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MicroRNAs: Emerging Novel Clinical Biomarkers for Hepatocellular Carcinomas

Sumadi Lukman Anwar
1,2,* and
Ulrich Lehmann
Department of Surgery, Faculty of Medicine, Universitas Gadjah Mada, Yogyakarta 55281, Indonesia
Institute of Pathology, Medizinische Hochschule Hannover, Hannover D30625, Germany
Authors to whom correspondence should be addressed.
J. Clin. Med. 2015, 4(8), 1631-1650;
Submission received: 29 June 2015 / Revised: 28 July 2015 / Accepted: 6 August 2015 / Published: 18 August 2015
(This article belongs to the Special Issue MicroRNAs: Novel Biomarkers for Liver Diseases)


The discovery of small non-coding RNAs known as microRNAs has refined our view of the complexity of gene expression regulation. In hepatocellular carcinoma (HCC), the fifth most frequent cancer and the third leading cause of cancer death worldwide, dysregulation of microRNAs has been implicated in all aspects of hepatocarcinogenesis. In addition, alterations of microRNA expression have also been reported in non-cancerous liver diseases including chronic hepatitis and liver cirrhosis. MicroRNAs have been proposed as clinically useful diagnostic biomarkers to differentiate HCC from different liver pathologies and healthy controls. Unique patterns of microRNA expression have also been implicated as biomarkers for prognosis as well as to predict and monitor therapeutic responses in HCC. Since dysregulation has been detected in various specimens including primary liver cancer tissues, serum, plasma, and urine, microRNAs represent novel non-invasive markers for HCC screening and predicting therapeutic responses. However, despite a significant number of studies, a consensus on which microRNA panels, sample types, and methodologies for microRNA expression analysis have to be used has not yet been established. This review focuses on potential values, benefits, and limitations of microRNAs as new clinical markers for diagnosis, prognosis, prediction, and therapeutic monitoring in HCC.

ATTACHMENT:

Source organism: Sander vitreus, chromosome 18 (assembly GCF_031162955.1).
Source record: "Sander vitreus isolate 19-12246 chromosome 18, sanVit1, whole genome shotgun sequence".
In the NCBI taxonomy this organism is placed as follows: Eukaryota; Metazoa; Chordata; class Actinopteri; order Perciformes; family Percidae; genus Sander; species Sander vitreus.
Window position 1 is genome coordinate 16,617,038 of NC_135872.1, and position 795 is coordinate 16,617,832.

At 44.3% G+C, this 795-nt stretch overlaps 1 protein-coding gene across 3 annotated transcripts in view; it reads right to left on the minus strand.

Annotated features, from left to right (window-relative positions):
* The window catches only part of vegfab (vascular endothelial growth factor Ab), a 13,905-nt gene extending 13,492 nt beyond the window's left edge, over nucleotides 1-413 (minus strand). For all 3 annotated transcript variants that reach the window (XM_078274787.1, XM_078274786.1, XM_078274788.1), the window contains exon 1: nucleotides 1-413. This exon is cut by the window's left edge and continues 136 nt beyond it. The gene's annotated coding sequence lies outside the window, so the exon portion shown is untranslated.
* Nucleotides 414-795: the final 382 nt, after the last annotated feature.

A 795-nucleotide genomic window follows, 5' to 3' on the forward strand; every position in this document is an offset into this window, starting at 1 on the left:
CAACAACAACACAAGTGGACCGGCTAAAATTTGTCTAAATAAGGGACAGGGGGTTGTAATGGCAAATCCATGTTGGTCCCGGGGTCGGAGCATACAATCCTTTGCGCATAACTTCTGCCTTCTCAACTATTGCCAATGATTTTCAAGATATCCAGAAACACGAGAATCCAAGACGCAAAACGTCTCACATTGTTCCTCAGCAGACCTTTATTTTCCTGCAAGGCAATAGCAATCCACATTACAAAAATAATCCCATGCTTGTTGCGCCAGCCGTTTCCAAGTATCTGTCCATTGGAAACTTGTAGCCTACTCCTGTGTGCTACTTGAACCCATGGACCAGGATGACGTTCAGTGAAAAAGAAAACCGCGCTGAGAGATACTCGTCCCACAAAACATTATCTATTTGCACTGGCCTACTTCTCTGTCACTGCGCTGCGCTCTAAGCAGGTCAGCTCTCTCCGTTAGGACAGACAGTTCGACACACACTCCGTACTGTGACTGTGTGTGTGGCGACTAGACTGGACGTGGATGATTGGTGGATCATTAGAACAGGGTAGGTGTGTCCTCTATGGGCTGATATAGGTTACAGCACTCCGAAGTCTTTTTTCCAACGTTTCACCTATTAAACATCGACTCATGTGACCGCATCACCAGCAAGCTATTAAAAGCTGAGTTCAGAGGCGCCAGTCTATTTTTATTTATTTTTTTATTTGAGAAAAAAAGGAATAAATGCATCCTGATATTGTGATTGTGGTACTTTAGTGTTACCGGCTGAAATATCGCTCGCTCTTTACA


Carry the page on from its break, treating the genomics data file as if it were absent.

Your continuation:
1. Introduction

Human hepatocellular carcinoma (HCC) is the most common type of primary liver cancer, which ranks as the fifth most frequent cancer and the third leading cause of cancer mortality worldwide [1]. HCC is frequently diagnosed at a late stage in individuals with severe liver dysfunction, resulting in a high mortality rate and short overall survival [2]. These facts suggest that understanding the cellular and molecular mechanisms leading to full-blown malignant liver tumors is crucial in order to improve clinical outcomes as well as to develop early diagnostic markers and new therapeutic options for patients with HCC.